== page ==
Terry Fuller ’55

Happy to tell everyone I am fine now.  I was working in my office on the 74th floor of WTC Tower #2 when the first plane hit Tower #1. Ran to corner office window, saw the gapping 8 story hole in other Tower, knew our building would be evacuated so immediately ran with all my staff to 74th floor elevator (it goes down to 44th Floor central change level for different elevators that go down to ground floor). Those on 74 were still running luckily because we got to them within about 2 minutes of first crash. That fact saved my group about 10 minutes vs. having to walk down those same 74 to 44th floors, as many others had to do. I didn’t even run back to my office and left my briefcase and computer disks/ personal calendar and address book on my desk. Reason: wanted to get out fast, and since it wasn’t our building that was hit, I fully expected that we would be evacuated quickly, but let back in our #2 Tower later that afternoon, or for sure the next day or two.

When our 74th floor elevator got us to floor 44 (where there is a major lobby with a different elevator bank to get down to the 1st floor) we were told to walk down the 44 floors to the ground floor, because those elevators then were shut off. We did so and at bottom of that long 10 minute walk down from 44 to the mezzanine level, that stairwell led to a long 100 foot interior, fully closed, corridor that then led at its end to a double door opening out to an inside the building passage that had large glass windows that looked out on the same mezzanine level large courtyard between Tower #2 and Tower #1. We were directed at the bottom of the stairwell at that mezzanine level to go down that corridor by Security, and we proceeded toward those doors at the end. When we got about 6 feet from that end door, the second plane crashed into out Tower #2. It felt was like an earthquake, and immediately we saw major pieces of metal from the building and plane, fire, debris, paper, etc., crashing down on the courtyard immediately in front of our eyes. We jumped back further into the corridor; there was screaming and crying. Then, most shockingly, there was a major explosion just 20 feet behind me in the corridor. The ceiling was blown out, with support beams, smoke, and debris crashing down. This is the space we had just run thru 15 seconds before!! Luckily, we were not hit, and blessedly, that ceiling collapse did not spread toward us. I quickly noticed a small room just behind me to my left which held coke and food machines, and it seemed a safe place for us all (about 8 people) to quickly move out of the corridor, and to decide what to do. By then, we could look out and see that the heavy materials and fire had stopped falling in bulk from the sky out the windows across from the exit doorway. We made a run for it out the doorway, turning left; deciding that to wait any longer might be a disaster for our location. We got to an escalator, ran down it to the main lobby/concourse level. There were not that many people in the concourse, I was surprised.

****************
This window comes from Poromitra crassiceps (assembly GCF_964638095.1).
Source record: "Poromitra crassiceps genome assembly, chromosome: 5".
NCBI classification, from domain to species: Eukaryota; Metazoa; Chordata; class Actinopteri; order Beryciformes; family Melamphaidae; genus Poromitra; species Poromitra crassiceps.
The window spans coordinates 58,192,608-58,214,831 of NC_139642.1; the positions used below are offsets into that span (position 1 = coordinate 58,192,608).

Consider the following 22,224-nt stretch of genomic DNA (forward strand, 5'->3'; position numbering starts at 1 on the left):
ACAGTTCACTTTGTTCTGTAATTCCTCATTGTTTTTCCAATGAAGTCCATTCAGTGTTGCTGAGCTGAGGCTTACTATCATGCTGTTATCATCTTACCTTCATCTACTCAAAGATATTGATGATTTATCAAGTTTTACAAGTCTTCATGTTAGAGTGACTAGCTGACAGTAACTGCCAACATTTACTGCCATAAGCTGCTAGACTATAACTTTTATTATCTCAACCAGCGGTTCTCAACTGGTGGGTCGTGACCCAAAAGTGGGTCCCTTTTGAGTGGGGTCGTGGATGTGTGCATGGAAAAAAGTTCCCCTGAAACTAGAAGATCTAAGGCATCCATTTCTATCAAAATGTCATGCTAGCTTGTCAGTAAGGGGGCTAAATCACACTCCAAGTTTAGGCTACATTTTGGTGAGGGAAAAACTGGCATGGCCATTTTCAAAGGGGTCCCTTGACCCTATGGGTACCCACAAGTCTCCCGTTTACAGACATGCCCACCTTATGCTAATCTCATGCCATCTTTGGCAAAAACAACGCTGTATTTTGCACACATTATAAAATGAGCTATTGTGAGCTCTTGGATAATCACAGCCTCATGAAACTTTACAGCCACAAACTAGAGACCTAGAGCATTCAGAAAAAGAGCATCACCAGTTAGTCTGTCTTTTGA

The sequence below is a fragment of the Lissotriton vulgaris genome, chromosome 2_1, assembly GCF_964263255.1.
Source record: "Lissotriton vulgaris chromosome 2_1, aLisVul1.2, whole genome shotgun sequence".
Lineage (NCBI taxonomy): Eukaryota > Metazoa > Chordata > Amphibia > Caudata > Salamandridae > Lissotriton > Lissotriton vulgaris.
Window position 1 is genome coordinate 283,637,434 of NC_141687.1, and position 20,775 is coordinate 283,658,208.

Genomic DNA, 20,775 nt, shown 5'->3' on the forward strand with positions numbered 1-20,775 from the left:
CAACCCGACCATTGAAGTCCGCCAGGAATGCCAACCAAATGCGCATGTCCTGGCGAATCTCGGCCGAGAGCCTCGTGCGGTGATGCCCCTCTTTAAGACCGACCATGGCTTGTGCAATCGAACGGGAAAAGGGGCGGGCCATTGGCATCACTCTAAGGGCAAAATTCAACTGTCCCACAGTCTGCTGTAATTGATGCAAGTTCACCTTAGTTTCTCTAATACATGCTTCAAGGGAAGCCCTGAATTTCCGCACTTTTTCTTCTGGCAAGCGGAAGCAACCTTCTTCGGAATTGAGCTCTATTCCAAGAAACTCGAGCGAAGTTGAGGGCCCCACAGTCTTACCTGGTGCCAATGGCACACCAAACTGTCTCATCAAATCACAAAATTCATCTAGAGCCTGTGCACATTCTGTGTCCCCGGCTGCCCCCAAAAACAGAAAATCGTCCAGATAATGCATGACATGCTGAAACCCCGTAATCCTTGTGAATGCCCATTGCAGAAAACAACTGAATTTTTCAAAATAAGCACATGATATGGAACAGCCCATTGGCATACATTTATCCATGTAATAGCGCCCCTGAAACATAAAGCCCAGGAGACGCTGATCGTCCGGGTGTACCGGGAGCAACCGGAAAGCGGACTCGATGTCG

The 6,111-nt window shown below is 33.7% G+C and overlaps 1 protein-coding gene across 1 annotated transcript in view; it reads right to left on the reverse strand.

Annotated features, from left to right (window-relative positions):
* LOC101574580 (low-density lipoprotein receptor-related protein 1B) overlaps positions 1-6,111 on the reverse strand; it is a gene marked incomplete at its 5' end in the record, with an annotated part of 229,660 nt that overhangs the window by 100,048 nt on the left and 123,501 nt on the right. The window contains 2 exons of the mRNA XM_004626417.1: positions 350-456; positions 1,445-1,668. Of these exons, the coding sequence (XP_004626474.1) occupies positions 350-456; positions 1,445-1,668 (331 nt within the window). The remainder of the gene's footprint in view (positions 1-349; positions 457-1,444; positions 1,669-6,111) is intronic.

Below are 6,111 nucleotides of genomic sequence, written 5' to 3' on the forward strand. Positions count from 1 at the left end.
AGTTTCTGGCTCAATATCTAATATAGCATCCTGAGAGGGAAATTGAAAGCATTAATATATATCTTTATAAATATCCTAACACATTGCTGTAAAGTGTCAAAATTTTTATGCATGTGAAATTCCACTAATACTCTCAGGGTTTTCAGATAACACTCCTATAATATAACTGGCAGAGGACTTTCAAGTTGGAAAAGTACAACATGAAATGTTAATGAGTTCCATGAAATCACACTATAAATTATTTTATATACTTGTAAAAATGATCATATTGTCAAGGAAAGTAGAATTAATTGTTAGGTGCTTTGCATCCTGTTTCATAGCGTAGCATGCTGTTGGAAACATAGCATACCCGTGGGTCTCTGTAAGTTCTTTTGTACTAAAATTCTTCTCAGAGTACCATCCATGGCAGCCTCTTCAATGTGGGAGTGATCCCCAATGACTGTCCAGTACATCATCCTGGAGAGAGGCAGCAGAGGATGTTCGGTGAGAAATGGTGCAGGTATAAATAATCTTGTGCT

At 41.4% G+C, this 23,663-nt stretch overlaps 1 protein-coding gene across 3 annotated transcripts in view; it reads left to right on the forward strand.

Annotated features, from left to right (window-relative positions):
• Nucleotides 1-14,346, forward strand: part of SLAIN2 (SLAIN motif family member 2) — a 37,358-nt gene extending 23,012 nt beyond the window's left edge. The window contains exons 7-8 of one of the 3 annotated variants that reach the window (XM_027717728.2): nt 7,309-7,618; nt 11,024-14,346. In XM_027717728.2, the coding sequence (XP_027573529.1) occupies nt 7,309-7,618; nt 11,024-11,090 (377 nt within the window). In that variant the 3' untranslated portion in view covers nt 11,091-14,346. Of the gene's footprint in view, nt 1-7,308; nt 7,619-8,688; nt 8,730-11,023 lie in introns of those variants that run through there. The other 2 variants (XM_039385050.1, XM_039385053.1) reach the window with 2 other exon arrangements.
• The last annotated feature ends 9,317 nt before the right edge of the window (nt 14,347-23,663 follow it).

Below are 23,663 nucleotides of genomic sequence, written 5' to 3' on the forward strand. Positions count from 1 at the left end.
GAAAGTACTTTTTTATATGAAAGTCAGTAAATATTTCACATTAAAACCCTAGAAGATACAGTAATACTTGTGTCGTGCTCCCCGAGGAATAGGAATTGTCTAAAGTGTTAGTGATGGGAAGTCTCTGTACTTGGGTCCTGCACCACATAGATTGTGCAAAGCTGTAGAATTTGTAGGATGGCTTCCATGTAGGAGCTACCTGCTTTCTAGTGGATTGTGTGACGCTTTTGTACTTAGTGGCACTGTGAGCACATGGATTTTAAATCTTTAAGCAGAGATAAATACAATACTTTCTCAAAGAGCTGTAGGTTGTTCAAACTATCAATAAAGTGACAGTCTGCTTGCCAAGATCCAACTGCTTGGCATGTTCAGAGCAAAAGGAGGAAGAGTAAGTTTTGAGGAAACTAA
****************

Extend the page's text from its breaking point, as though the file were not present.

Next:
That was the end of the real danger for our small group. We ran through the concourse and exited up to the Church Street exit in the northeast corner of the complex. We walked up half a block toward Broadway, looked back and were awed by the sight of both Towers ablaze– and the #2 Tower hit was not far above our 74th floor Office. I determined at that sight that we certainly were NOT going to get back in to #2 any time soon!! So I said let’s run to the Brooklyn Bridge subway entrance (about 4 blocks away) because that station is where the LOCAL trains on the Lexington Line start each trip, and our goal was to get to Grand Central Station to get a train to Conn. and get home. It was a blessing again– the local subway was working and we quickly got to Grand Central. I immediately called my wife Sharon on a public phone so for the first time (approximately 1 hour after the first plane crash at 8:44am. Reason for delay in calling:  NO CELL Phones were working for ANYONE in this disaster due to the deluge of cell phone calls. That too was a part of the disaster for families wanting to hear from loved ones. Then, amazingly, I got a 9:47 train to Greenwich, very crowded of course. Heard on train ride (from man with a small radio) that one tower had “collapsed” but thought maybe that meant the top of one tower may have tilted or come down.

When I walked in to my home at 11am and received and gave an extraordinary, long “hug” from my wife, I then saw the video of first the 2 crashes, and then the unbelievable REAL collapse of both towers. God, it was so close to home and it felt like a computer simulation from Hollywood. I fortunately have not had nightmares of noticeable shock– but I am still very hyper and get pretty cranked up, but that should be acceptable and friends and family will have to take it for a while, I guess. Also, when I got home, Manhattan was completely closed down for all subways,bridges,trains, cars, — everyone was “frozen” for a time in Manhattan.

So, that’s my story. Hope you don’t think this is too long and drawn out, but it’s very therapeutic for me to relate it once I got started.

Best to you all. Keep in touch. Terry

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